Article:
Comparison of fluvastatin + fenofibrate combination therapy and fluvastatin monotherapy in the treatment of combined hyperlipidemia, type 2 diabetes mellitus, and coronary heart disease: a 12-month, randomized, double-blind, controlled trial.Clin Ther. 2004 Oct; 26(10):1599-607.CT
Diabetes risk is often complicated by a mixed hyperlipoproteinemia not sufficiently controlled by a single antihyperlipidemic drug; however, there are some concerns about the safety of combined statin and fibrate treatments.
The aim of this study was to compare the efficacy and safety profile of fluvastatin + fenofibrate combination therapy and those of fluvastatin monotherapy in the treatment of combined hyperlipidemia, type 2 diabetes mellitus (DM), and coronary heart disease (CHD) (ie, high risk for cardiovascular disease [CVD]).
This 12-month, randomized, double-blind, controlled trial was conducted at the University of Pavia, Pavia, Italy. Patients aged 18 to 80 years with combined hyperlipidemia, type 2 DM, and CHD were randomly assigned to receive combination therapy with extended-release fluvastatin 80 mg + micronized fenofibrate 200 mg or monotherapy with extended-release fluvastatin 80 mg. All treatments were given in tablet form, once daily with the evening meal, for 12 months. Lipid variables (low-density lipoprotein cholesterol [LDL-C], high-density lipoprotein cholesterol [HDL-C], total cholesterol [TC], and triglycerides [TG]) at 6 and 12 months were the primary efficacy variables, and glycemic status (glycosylated hemoglobin [HbA(1c)], fasting plasma glucose, and postprandial plasma glucose levels) at 6 and 12 months was the secondary efficacy variable. Tolerability was assessed using physical examination, including vital-sign assessment, body-weight measurement, electrocardiography, adverse events, and laboratory tests. A pharmacoeconomic analysis of both treatment regimens was also carried out using the incremental cost-effectiveness ratio (ICER).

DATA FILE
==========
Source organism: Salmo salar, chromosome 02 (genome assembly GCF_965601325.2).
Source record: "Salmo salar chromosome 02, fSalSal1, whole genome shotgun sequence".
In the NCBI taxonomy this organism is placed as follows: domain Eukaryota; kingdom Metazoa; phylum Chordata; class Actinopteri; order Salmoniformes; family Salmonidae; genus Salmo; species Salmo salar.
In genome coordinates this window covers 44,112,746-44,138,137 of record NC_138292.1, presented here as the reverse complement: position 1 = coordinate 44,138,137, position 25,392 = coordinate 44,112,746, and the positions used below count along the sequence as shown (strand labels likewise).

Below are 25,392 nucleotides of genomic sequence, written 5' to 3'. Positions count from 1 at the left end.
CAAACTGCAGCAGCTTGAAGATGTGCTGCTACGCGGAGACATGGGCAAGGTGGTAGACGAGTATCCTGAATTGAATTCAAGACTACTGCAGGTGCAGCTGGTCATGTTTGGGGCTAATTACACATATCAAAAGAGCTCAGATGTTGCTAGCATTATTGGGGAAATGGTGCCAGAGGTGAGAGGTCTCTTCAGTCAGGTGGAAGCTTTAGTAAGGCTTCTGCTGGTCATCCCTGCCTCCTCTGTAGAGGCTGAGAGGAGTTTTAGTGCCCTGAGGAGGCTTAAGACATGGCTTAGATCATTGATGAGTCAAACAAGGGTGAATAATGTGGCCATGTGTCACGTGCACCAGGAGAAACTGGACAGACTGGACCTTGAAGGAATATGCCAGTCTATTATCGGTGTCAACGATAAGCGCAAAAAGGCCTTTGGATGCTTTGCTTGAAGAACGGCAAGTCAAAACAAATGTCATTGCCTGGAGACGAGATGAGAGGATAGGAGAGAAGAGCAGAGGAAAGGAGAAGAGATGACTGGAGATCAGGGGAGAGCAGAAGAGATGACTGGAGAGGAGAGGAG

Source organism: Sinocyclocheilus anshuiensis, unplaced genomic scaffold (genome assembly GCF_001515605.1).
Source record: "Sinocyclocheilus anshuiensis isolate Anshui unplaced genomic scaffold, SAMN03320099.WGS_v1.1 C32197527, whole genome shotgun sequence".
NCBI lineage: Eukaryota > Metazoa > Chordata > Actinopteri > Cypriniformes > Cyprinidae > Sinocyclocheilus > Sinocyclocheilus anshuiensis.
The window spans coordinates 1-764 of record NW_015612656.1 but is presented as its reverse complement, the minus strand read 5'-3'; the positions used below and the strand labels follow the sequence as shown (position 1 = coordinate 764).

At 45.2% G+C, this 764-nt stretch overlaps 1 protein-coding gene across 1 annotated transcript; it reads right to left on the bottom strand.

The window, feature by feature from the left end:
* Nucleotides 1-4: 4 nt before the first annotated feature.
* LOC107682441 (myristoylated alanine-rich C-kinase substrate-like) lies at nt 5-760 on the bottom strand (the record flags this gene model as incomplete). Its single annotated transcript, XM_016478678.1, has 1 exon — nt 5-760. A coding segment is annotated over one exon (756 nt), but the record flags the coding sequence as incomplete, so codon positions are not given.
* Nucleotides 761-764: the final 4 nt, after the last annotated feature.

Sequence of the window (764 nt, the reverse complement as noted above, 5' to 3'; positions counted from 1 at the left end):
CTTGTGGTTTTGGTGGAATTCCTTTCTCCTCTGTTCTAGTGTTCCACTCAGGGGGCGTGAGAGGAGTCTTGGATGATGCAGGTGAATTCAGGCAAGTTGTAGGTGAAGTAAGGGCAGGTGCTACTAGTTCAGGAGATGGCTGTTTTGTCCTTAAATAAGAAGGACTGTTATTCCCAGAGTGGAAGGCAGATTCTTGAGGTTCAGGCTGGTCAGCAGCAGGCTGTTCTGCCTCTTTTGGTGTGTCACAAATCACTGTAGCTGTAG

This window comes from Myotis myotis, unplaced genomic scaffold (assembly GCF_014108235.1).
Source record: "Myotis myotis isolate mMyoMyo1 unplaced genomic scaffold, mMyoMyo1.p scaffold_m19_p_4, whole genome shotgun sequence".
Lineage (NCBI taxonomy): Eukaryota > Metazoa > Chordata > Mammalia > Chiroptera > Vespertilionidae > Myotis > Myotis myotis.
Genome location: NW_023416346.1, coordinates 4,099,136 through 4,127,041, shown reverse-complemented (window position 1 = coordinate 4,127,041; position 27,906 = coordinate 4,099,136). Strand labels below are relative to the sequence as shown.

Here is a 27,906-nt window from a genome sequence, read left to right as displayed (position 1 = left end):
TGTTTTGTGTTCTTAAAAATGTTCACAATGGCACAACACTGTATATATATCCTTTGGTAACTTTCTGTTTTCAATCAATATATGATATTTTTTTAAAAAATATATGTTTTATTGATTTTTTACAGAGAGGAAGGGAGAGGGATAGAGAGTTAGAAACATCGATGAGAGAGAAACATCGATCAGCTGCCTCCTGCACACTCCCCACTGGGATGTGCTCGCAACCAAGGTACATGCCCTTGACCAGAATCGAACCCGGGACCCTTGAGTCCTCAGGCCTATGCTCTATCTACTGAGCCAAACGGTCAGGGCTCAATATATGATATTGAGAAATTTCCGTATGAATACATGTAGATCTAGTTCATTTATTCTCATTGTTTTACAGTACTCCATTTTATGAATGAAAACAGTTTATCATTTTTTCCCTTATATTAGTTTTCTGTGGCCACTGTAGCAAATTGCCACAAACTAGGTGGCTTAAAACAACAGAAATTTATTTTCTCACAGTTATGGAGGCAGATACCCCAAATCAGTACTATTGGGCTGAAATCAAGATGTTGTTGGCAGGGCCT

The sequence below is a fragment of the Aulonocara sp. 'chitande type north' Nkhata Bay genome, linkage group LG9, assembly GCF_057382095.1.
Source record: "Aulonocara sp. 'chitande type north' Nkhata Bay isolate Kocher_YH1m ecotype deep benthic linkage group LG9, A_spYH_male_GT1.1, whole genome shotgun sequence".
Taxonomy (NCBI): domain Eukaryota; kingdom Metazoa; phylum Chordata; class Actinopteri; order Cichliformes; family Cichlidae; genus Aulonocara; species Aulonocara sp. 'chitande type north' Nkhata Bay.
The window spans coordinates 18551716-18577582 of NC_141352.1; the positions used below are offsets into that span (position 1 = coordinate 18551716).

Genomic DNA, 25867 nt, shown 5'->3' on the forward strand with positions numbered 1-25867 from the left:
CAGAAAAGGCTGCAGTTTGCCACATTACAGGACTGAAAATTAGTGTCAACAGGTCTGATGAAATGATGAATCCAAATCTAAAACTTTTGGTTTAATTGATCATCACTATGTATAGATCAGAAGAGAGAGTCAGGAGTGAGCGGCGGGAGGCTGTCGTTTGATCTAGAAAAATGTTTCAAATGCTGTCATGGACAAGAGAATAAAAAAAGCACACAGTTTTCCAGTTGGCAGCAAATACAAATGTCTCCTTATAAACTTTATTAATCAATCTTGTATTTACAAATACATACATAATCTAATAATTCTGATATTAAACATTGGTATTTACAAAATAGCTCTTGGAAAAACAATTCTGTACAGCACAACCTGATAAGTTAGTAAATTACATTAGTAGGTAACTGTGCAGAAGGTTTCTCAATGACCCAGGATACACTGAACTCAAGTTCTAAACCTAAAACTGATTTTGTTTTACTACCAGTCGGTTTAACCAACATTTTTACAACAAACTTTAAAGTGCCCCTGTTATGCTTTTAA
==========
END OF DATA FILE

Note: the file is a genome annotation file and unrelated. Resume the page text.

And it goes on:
A total of 48 patients (24 men, 24 women; mean [SD] age, 60  years) were enrolled. After 6 months, all primary efficacy variables, except for TG level, showed significant improvements from baseline only in the combination-therapy group (changes: LDL-C, -25%; HDL-C, +12%; and TC, -19%; all, P < 0.05 vs baseline). After 12 months, lipid variables showed significant improvements over baseline in both groups (all, P < 0.05), except for TG in the monotherapy group. Significant changes in LDL-C, HDL-C, and TG were found in the combination-therapy group (-35%, +34%, -32%, respectively) versus the monotherapy group (-25%, +14%, -17%, respectively; all, P < 0.05 between groups). The change from baseline in HbA(1c) level was significant with combination therapy (-12% vs -7%; P < 0.05). Both treatments were well tolerated, with no significant differences in the incidences of adverse events between the 2 groups. The ICER showed that each 1% decrease in LDL-C level achieved with the fenofibrate + fluvastatin combination added a cost of 14.97 Euros/y (US 12.25 US dollars/y), and each 1% increase in HDL-C level added a cost of 7.48 Euros/y (6.12/y US dollars), over the cost of monotherapy.
In this selected sample of patients with combined hyperlipidemia, type 2 DM, and CHD, the combination of extended-release fluvastatin + micronized fenofibrate was associated with a more improved lipid profile than fluvastatin monotherapy, and was a well-tolerated and cost-effective therapeutic choice to treat these patients at high risk for CVD.